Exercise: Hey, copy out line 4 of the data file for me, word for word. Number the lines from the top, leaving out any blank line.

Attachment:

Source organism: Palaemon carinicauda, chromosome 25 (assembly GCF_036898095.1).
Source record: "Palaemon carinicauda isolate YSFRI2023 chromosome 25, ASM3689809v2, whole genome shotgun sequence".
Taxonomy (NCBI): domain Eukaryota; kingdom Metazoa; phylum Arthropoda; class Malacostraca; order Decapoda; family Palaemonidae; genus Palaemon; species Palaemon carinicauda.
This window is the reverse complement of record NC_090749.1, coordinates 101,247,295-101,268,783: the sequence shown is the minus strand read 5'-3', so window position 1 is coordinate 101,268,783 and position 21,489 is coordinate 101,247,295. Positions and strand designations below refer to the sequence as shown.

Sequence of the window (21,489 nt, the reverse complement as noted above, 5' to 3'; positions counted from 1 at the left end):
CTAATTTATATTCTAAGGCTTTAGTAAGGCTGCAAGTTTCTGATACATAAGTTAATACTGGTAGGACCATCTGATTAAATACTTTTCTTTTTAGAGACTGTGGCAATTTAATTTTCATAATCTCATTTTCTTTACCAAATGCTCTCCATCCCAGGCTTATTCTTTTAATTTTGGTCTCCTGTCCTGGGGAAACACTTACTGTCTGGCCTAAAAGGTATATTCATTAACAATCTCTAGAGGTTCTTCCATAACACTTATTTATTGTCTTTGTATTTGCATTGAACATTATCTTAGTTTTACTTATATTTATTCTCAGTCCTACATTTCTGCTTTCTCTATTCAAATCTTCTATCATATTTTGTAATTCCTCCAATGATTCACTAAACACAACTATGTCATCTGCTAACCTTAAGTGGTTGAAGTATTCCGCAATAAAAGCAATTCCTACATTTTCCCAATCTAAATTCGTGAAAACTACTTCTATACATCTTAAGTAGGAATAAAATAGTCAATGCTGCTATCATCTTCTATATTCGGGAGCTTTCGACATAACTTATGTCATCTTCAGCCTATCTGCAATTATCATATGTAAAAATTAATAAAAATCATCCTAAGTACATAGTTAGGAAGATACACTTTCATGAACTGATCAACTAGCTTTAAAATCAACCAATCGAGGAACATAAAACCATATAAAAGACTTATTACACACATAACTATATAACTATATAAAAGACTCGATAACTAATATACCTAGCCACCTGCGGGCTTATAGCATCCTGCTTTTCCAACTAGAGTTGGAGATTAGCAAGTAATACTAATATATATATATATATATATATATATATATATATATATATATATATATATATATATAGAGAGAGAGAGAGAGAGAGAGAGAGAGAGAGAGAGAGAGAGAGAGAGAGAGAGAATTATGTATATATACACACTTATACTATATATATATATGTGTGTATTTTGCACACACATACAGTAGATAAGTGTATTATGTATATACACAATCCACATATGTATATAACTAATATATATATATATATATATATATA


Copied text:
This window is the reverse complement of record NC_090749.1, coordinates 101,247,295-101,268,783: the sequence shown is the minus strand read 5'-3', so window position 1 is coordinate 101,268,783 and position 21,489 is coordinate 101,247,295. Positions and strand designations below refer to the sequence as shown.